Illustration of Christopher Mahon with a noose around his neck and a woman standing in front of him

The Playboy of the Western World

by J. M. Synge

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Last Updated on May 6, 2015, by eNotes Editorial. Word Count: 465

Social Conventions
Although there are a few independent characters in the play, like the Widow Quin and Pegeen when she challenges male authority, most act according to social conventions. Shawn Keogh is the most conservative member of the community, refusing to step outside the boundaries set by the Catholic Church. He will not marry Pegeen until he has permission from the Vatican to do so, and he even refuses to be alone with her in fear of the Church's disapproval. Although most in the community consider Shawn's conservatism a mark of cowardice, they follow certain social standards as well. All consider Christy a hero since their community considers this type of rebellion praiseworthy.

Synge illustrates their devotion to convention by sending groups of people to listen to and approve of Christy's story. First, two local men, Jimmy Farrell and Philly O'Cullen, arrive and soon champion him for his bravery. Later, a group of young women appear bearing presents as rewards for his heroic deed. Yet, when the myth is exploded, they all again act according to a herd mentality as they almost lynch Christy, determined that his crimes deserve such harsh treatment.

The play contains an ironic mixture of rebellion and conformity to social conventions. All of the characters, save Shawn, value a rebellious spirit. Pegeen often rebels against convention when she stands up to her father and any other man or woman who comes into the pub. She is not afraid to ignore Church doctrine and derides Shawn for his devotion to it.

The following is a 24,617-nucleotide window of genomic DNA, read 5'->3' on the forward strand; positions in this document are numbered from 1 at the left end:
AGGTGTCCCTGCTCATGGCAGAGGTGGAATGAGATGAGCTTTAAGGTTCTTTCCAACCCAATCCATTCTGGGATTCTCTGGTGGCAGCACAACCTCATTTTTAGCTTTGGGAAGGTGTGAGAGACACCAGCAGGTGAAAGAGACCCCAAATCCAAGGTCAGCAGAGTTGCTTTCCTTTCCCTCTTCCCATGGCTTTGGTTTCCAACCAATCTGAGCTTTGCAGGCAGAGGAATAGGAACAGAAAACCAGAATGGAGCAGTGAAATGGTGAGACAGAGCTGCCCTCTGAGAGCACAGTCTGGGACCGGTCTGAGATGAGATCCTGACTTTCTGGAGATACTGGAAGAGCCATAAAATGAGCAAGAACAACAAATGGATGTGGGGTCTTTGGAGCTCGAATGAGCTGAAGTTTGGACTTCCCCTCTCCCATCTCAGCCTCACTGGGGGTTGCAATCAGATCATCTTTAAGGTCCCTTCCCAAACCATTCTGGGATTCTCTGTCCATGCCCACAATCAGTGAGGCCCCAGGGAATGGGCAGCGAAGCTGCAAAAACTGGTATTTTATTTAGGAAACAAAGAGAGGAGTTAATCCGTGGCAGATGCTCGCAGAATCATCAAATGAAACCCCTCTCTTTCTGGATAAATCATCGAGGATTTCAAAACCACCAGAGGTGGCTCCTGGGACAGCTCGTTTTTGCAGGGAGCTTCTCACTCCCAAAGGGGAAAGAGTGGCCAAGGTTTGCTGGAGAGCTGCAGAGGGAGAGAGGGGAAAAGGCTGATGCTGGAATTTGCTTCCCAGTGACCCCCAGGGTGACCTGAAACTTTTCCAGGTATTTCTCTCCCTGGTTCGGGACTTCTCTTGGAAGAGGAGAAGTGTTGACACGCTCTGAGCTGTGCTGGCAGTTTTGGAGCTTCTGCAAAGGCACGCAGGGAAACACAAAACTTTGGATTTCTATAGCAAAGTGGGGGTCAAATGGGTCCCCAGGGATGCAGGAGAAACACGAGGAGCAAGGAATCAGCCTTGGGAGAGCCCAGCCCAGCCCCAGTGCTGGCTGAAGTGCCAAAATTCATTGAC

The village lionizes Christy for his murderous act because of the nature of that act. By killing his father, Christy was striking a blow against the tyranny of the older generation and of the traditions of the past. As a result, the community applauds his courage as expressed by Jimmy who notes, ‘‘bravery' s a treasure in a lonesome place, and a lad would kill his father, I'm thinking, could face a foxy divil with a pitchpike on the flags of hell.’’ Ironically, though, when they face the reality of the act as Christy goes after his father with a club outside of the pub, they declare him barbaric and roundly condemn him.

The issues of conformity and rebellion were at the forefront of Irish politics when the play was produced. During the first two decades of the twentieth century, Ireland was in the midst of clashes between those who wanted to maintain the status quo by remaining a colony of England and those who pressed for home rule. The battle between these warring groups was waged throughout the twentieth century and resulted in Ireland declaring itself a free republic while Northern Ireland retained its colonial status. Clashes, however, still occur in Northern Ireland over the issue of home rule.

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